The Path to Cryptomania – Bitcoin and Beyond by Daniel Martin Katz. Posted on February 1, 2018. Computational Legal Studies. “These materials will review the factors leading up to Bitcoin and other follow on Crypto offerings. We consider whether the massive increase in crypto related investments could simply be (yet) another asset bubble. However, this might also be a fundamental technological transformation? Only time will tell.”
- Your earnings may increase or decrease in the future.
- After you start receiving benefits, they will be adjusted for cost-of-living increases.
- Your estimated benefits are based on current law. The law governing benefit amounts may change because, by 2034, the payroll taxes collected will be enough to pay only about 79 cents for each dollar of scheduled benefits.
- Your benefit amount may be affected by military service, railroad employment or pensions earned through work on which you did not pay Social Security tax…”
“At Social Security, we’re often asked, “What’s the best age to start receiving retirement benefits?” The answer is that there isn’t a “best”age that applies to everyone. It’s a personal decision based on your situation and, ultimately, it’s your choice. To help you make an informed choice, consider the factors below as you think about when to start receiving your Social Security benefits…”
Global and Regional Trends in Women’s Legal Protection Against Domestic Violence and Sexual Harassment
World Bank – “More than one billion women lack legal protection against domestic sexual violence, says new research from the World Bank. The study, Global and Regional Trends in Women’s Legal Protection Against Domestic Violence and Sexual Harassment, also found that close to 1.4 billion women lack legal protection against domestic economic violence. Economic abuse entails controlling a woman’s ability to access economic resources (money, education or employment) as a form of intimidation and coercion. In addition, women are often not legally protected against specific types of sexual harassment outside the home, such as at work, school, and in public places. Violence against women takes many forms, including physical, sexual, emotional, and economic. Violence leads to negative and, at times, dramatic mental and physical health consequences. It leads to increased absenteeism at work and limits mobility, thereby reducing productivity and earnings. It leads girls to drop out of school because going to school puts them at risk of abuse. It affects women’s decision-making ability within the household, including being able to seek services when needed.”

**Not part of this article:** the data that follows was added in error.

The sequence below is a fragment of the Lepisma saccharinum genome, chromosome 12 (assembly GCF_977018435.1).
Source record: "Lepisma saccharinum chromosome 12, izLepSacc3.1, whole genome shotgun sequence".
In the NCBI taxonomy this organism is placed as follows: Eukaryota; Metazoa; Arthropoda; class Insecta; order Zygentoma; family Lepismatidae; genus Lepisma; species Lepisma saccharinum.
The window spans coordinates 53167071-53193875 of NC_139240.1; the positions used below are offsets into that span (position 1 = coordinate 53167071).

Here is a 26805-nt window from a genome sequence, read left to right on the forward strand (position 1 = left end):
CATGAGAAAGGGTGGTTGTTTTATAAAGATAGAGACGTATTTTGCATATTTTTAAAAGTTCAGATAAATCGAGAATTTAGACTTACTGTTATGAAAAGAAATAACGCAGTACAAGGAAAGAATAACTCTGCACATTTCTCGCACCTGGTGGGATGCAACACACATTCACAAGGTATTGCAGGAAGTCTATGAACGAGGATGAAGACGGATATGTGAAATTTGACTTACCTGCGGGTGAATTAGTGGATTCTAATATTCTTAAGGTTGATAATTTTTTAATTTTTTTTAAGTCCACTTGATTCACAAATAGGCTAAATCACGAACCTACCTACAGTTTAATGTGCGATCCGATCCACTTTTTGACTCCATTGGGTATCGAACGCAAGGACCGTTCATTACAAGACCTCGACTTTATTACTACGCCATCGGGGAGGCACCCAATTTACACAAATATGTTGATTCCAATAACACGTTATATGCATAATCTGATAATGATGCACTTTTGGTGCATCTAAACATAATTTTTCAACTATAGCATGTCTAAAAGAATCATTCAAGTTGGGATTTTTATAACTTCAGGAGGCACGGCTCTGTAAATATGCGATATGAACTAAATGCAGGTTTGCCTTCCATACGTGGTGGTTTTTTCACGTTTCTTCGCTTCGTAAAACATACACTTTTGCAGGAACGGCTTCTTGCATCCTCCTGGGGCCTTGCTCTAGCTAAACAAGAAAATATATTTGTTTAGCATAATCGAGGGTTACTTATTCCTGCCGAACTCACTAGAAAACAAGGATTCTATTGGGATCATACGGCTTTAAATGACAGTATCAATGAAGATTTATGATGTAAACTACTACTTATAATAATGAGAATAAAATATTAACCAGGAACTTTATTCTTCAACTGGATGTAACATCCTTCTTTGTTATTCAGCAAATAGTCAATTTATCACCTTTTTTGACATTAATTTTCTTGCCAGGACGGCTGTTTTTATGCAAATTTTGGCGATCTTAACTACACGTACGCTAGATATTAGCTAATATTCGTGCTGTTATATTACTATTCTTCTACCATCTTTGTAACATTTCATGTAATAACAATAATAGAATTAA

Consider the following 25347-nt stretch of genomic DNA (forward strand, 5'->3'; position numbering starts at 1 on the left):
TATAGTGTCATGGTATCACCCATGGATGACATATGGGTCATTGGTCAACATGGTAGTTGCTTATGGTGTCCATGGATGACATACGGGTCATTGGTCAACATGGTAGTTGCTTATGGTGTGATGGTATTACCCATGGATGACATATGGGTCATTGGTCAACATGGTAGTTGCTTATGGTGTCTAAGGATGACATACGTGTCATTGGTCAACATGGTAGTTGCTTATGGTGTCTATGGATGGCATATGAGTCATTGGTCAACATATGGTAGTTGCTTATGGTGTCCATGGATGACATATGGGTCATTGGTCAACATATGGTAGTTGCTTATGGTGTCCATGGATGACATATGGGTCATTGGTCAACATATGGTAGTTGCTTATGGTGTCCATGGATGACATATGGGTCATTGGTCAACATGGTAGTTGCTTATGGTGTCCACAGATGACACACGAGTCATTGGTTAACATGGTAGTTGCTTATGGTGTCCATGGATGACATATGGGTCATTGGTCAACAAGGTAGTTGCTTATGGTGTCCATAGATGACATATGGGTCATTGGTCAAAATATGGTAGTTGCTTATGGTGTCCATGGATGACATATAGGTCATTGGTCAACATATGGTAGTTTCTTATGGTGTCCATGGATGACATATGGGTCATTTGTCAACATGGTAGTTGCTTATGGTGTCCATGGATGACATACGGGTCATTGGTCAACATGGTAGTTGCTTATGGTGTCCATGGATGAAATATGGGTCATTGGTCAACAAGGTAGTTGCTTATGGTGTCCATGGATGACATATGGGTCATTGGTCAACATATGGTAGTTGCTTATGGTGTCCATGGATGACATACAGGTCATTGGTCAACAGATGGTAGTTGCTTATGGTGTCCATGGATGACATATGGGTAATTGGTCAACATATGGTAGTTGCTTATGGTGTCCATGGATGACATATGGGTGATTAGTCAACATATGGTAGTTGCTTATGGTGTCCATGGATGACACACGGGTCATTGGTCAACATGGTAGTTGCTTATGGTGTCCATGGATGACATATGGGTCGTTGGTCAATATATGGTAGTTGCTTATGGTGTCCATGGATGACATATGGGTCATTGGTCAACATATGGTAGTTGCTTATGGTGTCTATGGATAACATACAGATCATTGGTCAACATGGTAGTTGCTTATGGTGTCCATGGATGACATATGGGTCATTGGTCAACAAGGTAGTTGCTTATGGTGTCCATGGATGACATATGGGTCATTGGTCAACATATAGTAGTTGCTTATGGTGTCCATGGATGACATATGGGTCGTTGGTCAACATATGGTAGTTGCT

Poynter: “Spotting fake Twitter uses is generally fairly easy, though fakers have gotten better at it over time. Tools like TwitterAudit can automatically scan your followers, revealing the number of fake followers (for free) and allowing you to delete and block them (for $5 a month). Use Luca Hammer’s Account Analysis tool to look at accounts individually. Consistent daily rhythms and constant retweeting of spammy handles or accounts are a good sign the user is a bot. The quickest way to manually spot obvious fakers is to look at their profiles. Many advertise spammy links or use excessive hashtags. To look over many at once, click “followers” below your own profile image. Stop users from following you by clicking the three vertical dots above and to the right of their usernames, then click “block.” Another quick way is to look for offset followers-to-following ratios, particularly if the following count is maxed out around 5,000. Twitter puts a limit on the number of accounts a user can follow until he or she has more followers. A user who has 171 followers and who is following 5,001 people is usually fake…”
Mashable: “The only thing worse than missing your flight is arriving on time just to realize the flight’s been delayed for a couple of hours, and there’s nothing you can do besides sip expensive airport coffee and worry about missing a meeting and/or a connecting flight. Google’s excellent Flights service has a new feature that should help remedy this. The app will not only list confirmed flight delays, but it will also display reasons for the delays and, in some cases, even predict delays…”
“We continue our look at some of 2017’s most interesting APIs by looking at those from Education, Music, News Services, Movies, eSports, TV, Games, Science, Food, Travel, and other Entertainment subjects.” Examples include:
- LBRY is a Blockchain -based API for discovering, distributing, and purchasing data. With the LBRY API, anyone may publish a piece of digital content to be consumed by others. LBRY may also be used to discover and purchase digital content published by others.